Politicians frantically erect their petty laws, banning us from meeting, from protesting, from thinking … all the while too noisy to realise that they need only listen to their own Truth, howling in their stinking nets. They could stop, cuts the nets of obfuscation and deceit and they’d find the howling Wolf of Truth would stop snarling. As it is released they’d see it goes quiet and rubs itself against their legs in gratitude for freedom. The perceived foe of Truth is our greatest friend and snarls no more. It simply walks off, guiding us to our simple solution.

We cannot see our reflection in boiling water. Only when it is still and cool can we see who we really are.

Meanwhile, we care so much. And caring takes us to action, knowing that any particular action may not help, but at least we are in the act of caring. It is easier to steer a moving ship than a stationary one. Once we are moving, Truth and Caring will show us the next step … and the next and the next.

Sitting on our bums, in acquiescence to the gods-of-greed, we have no steerage.

However, out of our chairs, on the streets … only then can Caring give us the next step … and the next … and the next.

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Nature Is Senseless And Straight

Nature hears not the crackle of microphones nor the static they produce

It hears just the crackle of burning trees and the fire in our hearts

Nature is blind to pictures we paint in numbers and words

It sees not if it’s a suit, sari or school uniform that plants trees and tends on growth

Nature feels not the anger and injustice as we trade insults, fairy tales and need to be right

It feels, rather, the harmony of caring, the beauty in hearts and results of straight action

Nature smells not the stench of deceit nor the odour of obfuscation

It smells only the spade in earth, the hand-held hose and the smile of gathered people

Nature cannot taste the barren dust of a sponsored lie nor the salty phlegm of a guilt-sown promise

It tastes but the soft-sweet balm of community action, the tongue-tingling smile of unfettered love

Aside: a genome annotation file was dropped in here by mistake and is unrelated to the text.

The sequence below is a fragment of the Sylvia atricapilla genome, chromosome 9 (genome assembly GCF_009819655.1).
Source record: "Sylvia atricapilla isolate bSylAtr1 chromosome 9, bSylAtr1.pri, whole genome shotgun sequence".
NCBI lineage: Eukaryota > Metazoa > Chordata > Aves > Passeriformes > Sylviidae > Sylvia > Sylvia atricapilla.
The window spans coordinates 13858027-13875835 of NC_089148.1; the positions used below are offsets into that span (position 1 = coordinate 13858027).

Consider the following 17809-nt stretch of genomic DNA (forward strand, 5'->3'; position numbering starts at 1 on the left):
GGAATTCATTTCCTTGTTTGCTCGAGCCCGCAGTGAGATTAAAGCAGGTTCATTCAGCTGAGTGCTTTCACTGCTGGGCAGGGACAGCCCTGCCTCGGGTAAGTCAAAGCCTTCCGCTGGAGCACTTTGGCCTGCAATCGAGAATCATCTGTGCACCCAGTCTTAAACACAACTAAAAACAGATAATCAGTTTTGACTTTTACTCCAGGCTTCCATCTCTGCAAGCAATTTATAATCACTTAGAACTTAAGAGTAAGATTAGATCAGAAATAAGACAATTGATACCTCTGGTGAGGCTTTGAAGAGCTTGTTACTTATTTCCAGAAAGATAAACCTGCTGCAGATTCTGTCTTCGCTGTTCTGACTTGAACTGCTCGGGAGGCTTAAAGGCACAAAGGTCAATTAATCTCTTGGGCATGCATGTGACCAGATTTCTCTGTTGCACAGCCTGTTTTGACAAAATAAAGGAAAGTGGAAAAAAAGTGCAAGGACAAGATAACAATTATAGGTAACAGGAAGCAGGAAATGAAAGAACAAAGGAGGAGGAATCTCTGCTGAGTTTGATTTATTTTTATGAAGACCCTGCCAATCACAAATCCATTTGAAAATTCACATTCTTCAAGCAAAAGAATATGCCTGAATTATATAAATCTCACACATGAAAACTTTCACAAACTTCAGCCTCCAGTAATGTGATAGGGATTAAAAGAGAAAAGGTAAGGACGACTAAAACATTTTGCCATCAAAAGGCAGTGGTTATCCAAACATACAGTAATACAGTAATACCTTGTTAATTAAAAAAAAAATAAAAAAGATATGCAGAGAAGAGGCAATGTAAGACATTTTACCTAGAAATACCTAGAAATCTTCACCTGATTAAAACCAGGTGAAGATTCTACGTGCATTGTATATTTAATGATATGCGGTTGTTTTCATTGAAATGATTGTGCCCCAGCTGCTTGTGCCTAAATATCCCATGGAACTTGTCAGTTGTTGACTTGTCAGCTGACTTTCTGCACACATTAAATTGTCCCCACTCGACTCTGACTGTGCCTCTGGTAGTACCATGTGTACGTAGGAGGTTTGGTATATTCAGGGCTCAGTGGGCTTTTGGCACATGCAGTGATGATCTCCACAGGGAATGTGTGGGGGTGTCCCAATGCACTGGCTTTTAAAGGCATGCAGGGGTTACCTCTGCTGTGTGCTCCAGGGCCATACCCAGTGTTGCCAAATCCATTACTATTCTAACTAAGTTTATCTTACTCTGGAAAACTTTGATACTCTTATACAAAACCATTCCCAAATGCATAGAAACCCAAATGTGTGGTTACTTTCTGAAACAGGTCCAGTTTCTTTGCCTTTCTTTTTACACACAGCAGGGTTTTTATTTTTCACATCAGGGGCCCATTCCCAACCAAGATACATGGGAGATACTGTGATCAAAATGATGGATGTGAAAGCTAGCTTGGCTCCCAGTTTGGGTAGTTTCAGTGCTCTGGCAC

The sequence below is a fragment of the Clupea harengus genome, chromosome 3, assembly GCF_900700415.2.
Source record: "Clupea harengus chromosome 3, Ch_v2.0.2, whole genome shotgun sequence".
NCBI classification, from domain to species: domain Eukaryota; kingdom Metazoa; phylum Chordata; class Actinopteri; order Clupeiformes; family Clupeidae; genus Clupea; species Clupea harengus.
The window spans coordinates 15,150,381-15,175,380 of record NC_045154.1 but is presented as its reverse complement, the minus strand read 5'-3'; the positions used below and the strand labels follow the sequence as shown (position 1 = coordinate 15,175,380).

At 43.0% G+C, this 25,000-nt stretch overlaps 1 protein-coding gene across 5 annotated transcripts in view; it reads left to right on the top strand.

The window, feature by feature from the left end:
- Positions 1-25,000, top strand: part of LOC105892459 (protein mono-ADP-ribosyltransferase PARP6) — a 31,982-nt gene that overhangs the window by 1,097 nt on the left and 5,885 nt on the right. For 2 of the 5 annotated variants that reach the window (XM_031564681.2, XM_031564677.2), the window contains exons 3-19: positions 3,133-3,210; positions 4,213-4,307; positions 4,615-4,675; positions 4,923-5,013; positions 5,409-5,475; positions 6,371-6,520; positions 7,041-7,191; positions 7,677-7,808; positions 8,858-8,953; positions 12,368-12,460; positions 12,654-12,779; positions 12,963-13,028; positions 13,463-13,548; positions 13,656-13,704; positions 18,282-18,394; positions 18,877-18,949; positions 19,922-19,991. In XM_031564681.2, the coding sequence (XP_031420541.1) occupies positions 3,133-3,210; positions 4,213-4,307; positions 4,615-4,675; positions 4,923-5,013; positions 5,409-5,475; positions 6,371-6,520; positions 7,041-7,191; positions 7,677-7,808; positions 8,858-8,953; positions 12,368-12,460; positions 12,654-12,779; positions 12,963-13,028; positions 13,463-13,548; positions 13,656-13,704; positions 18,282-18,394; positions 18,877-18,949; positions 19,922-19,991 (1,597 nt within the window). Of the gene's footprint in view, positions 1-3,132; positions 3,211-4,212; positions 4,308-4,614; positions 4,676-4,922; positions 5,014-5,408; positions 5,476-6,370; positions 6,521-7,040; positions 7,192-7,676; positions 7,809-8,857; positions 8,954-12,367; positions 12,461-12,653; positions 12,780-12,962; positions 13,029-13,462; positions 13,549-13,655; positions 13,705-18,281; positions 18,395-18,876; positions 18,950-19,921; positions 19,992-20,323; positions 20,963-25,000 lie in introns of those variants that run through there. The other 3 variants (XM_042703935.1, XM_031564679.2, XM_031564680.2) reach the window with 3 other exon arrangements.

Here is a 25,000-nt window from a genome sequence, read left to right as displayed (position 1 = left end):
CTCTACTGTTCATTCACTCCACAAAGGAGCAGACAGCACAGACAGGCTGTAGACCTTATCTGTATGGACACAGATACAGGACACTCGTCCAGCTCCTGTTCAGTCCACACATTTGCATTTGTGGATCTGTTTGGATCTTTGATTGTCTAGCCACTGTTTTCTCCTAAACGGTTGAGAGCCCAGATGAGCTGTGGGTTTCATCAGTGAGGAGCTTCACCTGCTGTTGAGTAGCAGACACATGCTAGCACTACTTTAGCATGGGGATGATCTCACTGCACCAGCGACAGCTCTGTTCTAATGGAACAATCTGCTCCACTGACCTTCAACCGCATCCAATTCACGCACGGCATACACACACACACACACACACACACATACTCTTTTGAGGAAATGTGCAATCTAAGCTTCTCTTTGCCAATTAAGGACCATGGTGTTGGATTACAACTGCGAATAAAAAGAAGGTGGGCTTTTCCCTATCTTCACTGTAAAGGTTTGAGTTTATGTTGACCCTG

We have no lies to tell Nature for they but bounce and echo in our cavernous guts

They harden our veins, divide our trust and steal our spirit

To Nature there is but straight action, grass-roots community and the flourishing love of growth

All else, two leggeds, is clouds of empty ash floating by verdant streams and forests

You may crackle your microphones and bend your rotting throats, vainly imagining It believes you

You may stomp and wail your pretty proofs, you’re I’m-right-and-they’re-wrong protestations

Nature, though, takes no heed of speeches nor hopes, white coats nor suits

It heeds but hand-held spades, watering hoses and the scorch of straight-hearted action

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Where The Moddle Hawkes Fly

Where the wind meets the sun, in a flat-sea horizon, there flies the majestic moddle hawk. They are not rare, these moddle hawks, but they’re seldom seen.

The few who have seen these swooping flysters, red feathered paint brushes swiping the sky with invisible ink … yes, the few who have seen them have not the courage to tell of this for unbelievers can be brutal in word and deed.

Indeed, some seers of the moddle hawk have been harshly ridiculed and, even, shunned by life-long friends who only see what they expect to see.

Seers, on the other hand, have limitless possibilities in their pockets and expect nothing … or, should we say, expect something from the nothing from which they’re birthed. They expect to be surprised, to be proved wrong and to be uplifted by that which they didn’t know existed.

Where the moddle hawks scorch their lazy wings on a burnished sky is where the sparkles fly, the fireworks glisten.